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342 Lifetime Visits for This Realm, 2 Wizards Have Been Here Today
This lovely plant with its large, trumpet-like flowers is actually part of an extensive family—there are over 200 species of Hibiscus. The one we are most familiar with in Western culture is the tropical hibiscus. This beautiful equatorial plant, associated with the planet Venus, has been linked with all things feminine for thousands of years. In Hindu worship, the hibiscus is an offering to both the powerful Goddess Kali, known for the ferocity of her love for her children as well as her ferocity in battle. A Hawaiian woman who wears a hibiscus in her hair is signaling her availability for marriage, according to which side she wears the flower on.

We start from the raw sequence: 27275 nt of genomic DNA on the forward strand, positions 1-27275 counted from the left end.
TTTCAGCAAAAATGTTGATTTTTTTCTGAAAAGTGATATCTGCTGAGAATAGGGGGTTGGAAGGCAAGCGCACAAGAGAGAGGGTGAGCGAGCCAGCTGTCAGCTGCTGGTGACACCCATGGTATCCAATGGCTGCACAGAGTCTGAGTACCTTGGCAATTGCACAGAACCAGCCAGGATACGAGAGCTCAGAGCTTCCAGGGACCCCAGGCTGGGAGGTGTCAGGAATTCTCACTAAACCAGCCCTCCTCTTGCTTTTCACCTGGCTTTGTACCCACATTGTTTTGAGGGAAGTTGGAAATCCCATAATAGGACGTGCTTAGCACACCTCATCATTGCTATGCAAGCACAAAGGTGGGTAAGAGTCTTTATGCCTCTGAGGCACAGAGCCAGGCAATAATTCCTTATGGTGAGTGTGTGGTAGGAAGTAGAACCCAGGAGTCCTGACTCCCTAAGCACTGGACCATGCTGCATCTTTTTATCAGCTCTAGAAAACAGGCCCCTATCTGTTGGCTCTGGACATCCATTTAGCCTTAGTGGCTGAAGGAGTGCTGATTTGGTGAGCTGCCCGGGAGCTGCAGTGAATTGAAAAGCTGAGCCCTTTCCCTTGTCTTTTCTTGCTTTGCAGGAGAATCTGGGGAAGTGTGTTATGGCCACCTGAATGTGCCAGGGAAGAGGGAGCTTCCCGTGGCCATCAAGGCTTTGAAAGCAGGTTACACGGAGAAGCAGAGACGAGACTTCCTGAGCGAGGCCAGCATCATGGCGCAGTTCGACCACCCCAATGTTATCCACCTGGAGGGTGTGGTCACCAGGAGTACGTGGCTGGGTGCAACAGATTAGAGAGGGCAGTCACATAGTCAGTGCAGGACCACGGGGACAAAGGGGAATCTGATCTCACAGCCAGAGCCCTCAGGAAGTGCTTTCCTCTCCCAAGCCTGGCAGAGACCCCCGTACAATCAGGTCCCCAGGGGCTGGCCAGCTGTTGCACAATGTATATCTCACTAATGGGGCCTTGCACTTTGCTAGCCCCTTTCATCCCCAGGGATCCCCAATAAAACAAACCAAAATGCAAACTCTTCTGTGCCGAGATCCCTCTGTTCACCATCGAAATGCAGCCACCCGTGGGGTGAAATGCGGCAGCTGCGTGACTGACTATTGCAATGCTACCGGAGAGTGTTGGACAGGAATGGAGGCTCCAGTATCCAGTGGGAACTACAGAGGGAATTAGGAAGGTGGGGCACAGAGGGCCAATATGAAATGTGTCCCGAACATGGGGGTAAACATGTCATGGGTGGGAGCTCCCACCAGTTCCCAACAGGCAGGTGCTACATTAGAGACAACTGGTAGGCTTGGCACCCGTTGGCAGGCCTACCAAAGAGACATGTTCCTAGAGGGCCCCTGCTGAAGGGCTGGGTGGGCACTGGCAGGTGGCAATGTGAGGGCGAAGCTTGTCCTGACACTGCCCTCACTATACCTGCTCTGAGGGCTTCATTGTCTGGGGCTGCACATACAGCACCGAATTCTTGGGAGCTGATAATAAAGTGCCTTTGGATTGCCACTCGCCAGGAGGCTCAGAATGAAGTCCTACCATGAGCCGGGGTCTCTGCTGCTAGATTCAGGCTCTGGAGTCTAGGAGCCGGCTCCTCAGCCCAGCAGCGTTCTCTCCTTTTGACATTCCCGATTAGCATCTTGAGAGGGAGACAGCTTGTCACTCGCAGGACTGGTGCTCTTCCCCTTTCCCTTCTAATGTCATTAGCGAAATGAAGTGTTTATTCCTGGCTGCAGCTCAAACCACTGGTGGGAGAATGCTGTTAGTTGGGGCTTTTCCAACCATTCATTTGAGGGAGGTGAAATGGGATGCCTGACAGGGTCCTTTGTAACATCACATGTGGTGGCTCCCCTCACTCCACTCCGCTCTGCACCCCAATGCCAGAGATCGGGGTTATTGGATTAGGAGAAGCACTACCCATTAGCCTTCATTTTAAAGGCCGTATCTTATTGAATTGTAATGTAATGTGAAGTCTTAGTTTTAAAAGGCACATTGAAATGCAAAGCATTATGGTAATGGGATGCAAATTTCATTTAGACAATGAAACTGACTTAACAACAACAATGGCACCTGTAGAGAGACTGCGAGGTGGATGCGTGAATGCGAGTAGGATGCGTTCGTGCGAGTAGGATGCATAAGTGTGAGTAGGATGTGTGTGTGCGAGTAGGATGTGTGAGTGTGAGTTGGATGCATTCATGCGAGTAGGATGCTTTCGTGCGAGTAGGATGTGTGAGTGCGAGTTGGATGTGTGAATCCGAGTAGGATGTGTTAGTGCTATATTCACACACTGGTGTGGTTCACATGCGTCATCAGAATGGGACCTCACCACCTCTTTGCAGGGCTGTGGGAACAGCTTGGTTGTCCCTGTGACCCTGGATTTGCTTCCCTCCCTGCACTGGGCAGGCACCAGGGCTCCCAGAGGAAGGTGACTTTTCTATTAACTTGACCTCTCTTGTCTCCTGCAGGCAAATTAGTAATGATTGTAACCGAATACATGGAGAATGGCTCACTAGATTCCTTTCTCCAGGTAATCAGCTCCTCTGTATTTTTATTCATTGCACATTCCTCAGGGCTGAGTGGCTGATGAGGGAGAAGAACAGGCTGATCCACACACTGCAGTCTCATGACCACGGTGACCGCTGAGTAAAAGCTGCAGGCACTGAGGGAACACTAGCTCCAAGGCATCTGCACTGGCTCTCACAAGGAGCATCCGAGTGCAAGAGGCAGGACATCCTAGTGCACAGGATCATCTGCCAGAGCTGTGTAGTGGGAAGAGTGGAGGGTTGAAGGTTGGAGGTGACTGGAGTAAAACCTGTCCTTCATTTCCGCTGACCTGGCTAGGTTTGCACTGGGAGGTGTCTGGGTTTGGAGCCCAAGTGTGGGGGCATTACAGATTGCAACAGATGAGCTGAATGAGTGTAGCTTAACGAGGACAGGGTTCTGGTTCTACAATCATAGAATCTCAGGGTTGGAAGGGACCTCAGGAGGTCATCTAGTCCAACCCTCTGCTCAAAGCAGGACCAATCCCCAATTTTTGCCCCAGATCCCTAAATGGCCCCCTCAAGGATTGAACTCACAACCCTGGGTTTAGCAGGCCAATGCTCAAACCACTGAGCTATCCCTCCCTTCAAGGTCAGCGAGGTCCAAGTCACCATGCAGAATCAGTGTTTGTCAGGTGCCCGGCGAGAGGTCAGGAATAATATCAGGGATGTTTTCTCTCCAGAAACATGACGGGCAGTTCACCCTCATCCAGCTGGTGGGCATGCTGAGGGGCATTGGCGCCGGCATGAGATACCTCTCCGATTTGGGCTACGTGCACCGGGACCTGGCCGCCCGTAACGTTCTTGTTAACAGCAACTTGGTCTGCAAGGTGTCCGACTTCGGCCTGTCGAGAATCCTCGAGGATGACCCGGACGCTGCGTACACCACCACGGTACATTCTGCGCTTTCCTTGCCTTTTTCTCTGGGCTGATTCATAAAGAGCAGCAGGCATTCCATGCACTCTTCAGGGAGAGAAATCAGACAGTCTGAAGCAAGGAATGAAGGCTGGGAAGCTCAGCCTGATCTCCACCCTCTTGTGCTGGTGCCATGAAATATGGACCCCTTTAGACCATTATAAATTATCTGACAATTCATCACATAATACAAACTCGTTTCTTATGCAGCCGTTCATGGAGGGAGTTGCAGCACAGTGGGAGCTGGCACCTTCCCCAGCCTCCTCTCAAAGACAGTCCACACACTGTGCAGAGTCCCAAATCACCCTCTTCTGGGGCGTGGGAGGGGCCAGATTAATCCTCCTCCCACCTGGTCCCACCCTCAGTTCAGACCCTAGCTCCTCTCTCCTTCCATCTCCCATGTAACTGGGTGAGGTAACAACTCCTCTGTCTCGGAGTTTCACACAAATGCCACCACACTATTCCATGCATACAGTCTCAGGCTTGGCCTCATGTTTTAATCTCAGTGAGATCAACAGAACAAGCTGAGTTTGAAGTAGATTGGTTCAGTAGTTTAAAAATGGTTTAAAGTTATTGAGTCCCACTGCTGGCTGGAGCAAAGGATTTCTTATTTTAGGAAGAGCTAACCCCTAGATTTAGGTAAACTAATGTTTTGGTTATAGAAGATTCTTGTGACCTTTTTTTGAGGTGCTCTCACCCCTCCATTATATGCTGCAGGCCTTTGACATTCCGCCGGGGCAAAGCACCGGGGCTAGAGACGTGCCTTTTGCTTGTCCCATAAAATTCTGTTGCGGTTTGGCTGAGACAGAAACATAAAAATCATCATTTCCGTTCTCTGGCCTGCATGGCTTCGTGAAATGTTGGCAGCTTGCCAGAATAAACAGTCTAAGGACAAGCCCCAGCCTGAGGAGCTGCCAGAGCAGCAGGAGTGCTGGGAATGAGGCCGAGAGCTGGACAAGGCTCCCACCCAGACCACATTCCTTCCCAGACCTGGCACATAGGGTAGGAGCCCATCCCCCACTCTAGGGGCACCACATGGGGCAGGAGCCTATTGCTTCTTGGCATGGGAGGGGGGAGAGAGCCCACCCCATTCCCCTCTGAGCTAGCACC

In Greek, the name is hibiscus rosa-sinesis, or “rose of china.” In Singapore, it is called bunga raya, or “flower of celebration.” In the Indian traditional system of medicine, Ayurveda, hibiscus is used in multiple concoctions to cure a variety of ailments including hair loss, anemia and skin inflammation. Today, the tea has become popular as a way of boosting vitamin C, aiding digestion, and healing the liver. In ancient Egypt, hibiscus tea was actually forbidden to women because of its ability to induce lust. Wiccans and other magical folk have also noted this tendency, and have used hibiscus in spells to bring on passion, love and lust. Associated with the Element of Water, hibiscus is also excellent for gently encouraging inner sight and strengthening clairvoyance. The petals are particularly good for scrying—the art of looking for images in water or on other surfaces to gain answers to questions and insight into the future. Because hibiscus strengthens psychic abilities, it is an attractant to good spirits and a protection against negativity and malevolence.